Environmental rules - Sweden
The Environmental Code (Miljöbalken) and the Nature Conservation Act (Naturvårdslagen) are the most important laws in the environmental field.
The Environmental Code also contains rules of consideration which mean that those who cause or risk causing damage to the environment are responsible for repairing or preventing the damage (the 'polluter pays' principle).
Businesses are free to go beyond the minimum environmental legal requirements at their own initiative.
An environmental impact assessment must be carried out before a company can begin operations considered to be hazardous to the environment.
Hazardous activities include:
- emissions of sewage, solid substances or gas from land, buildings or facilities into the soil, bodies of water or ground water;
- use of land, buildings or facilities in a way which may result in damage to human health or the environment through emissions other than those referred to in point one, or through pollution of the soil, air, bodies of water or ground water;
- use of land, buildings or facilities in a way which may cause a nuisance in the surrounding area due to noise, vibrations, light, ionising or non-ionising radiation or similar.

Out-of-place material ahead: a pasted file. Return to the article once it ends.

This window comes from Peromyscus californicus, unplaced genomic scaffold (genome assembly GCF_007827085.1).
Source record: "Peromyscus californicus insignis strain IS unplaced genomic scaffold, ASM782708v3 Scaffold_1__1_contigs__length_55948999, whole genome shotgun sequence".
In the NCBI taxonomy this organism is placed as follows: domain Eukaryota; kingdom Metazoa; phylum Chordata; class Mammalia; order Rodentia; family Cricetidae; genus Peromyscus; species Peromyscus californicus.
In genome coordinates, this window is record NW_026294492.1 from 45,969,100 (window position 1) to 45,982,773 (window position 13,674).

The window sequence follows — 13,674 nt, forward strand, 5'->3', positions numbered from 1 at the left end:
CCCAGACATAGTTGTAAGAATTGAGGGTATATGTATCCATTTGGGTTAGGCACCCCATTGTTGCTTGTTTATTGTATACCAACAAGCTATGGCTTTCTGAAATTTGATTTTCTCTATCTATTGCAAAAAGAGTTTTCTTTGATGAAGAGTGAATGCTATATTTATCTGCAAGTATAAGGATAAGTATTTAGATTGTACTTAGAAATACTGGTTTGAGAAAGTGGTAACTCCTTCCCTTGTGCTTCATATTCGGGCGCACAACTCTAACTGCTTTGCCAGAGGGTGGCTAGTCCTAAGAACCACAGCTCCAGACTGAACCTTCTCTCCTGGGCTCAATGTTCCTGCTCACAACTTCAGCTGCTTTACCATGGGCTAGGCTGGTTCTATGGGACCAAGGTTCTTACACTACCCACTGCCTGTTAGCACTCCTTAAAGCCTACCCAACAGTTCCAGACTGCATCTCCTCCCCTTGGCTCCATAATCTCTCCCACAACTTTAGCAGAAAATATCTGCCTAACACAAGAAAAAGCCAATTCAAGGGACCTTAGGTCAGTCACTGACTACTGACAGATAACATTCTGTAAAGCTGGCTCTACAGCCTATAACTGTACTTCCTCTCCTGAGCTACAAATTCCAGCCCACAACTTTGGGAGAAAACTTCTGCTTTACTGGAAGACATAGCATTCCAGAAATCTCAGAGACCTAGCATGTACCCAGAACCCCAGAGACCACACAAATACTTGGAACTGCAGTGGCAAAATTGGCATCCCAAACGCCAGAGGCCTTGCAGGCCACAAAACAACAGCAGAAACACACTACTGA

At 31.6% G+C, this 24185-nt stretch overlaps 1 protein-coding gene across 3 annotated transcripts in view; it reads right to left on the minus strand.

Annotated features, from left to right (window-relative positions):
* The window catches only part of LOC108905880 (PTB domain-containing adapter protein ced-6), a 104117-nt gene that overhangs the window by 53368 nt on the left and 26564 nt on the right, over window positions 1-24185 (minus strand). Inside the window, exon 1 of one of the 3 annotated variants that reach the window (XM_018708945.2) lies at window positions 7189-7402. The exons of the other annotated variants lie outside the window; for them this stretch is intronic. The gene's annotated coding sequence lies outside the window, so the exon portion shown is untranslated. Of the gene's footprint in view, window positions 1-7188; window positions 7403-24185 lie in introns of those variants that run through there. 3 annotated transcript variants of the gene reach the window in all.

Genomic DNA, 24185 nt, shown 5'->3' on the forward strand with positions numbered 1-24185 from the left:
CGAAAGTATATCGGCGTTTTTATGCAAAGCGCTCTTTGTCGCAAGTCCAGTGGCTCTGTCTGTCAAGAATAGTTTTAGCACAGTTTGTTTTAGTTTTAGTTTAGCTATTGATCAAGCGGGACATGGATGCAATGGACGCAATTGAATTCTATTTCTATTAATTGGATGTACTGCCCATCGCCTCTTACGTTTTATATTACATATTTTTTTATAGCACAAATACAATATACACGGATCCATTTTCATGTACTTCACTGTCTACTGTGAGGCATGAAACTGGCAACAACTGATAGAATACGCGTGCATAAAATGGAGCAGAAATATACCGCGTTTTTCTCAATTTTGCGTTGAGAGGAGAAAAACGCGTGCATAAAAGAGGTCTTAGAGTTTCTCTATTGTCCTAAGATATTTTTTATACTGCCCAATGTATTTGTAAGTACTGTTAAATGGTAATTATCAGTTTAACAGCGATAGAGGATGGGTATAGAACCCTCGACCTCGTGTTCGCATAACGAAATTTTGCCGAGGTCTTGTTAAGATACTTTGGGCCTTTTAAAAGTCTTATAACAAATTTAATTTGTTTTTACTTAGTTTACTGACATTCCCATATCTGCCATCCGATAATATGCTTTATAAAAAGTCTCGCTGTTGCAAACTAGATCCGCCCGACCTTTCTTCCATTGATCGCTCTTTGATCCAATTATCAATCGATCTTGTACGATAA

The EU REACH Regulation covers chemicals, and has been incorporated into the Swedish Environmental Code. Based on a system of pre-registration, it makes companies responsible for ensuring that any chemicals released from their operations are not hazardous to health or the environment.
Activities of this kind must be registered with the Swedish Chemicals Agency.
In order to be permitted to run hazardous activities, you must apply for a licence.
Applications for licences for hazardous activities are assessed by the local County Administrative Board, which has a clearly defined regional supervisory responsibility. It is also a service authority and an appeal body.
In the case of operations with a significant impact on their surroundings, such as nuclear power plants or pulp mills, the government is responsible for granting licences.
The Swedish Chemicals Agency (KemI) assesses, classifies and labels chemical substances and preparations considered as hazardous to health and the environment.
The Swedish Environmental Protection Agency can provide information and advice on how environmental laws should be interpreted, and what constitutes an environmental impact assessment.
The Swedish parliament has drawn up 16 national quality objectives with a fixed agenda. These goals describe the quality and state of the environment which are sustainable in the long term.
Check also the legislation on this topic in: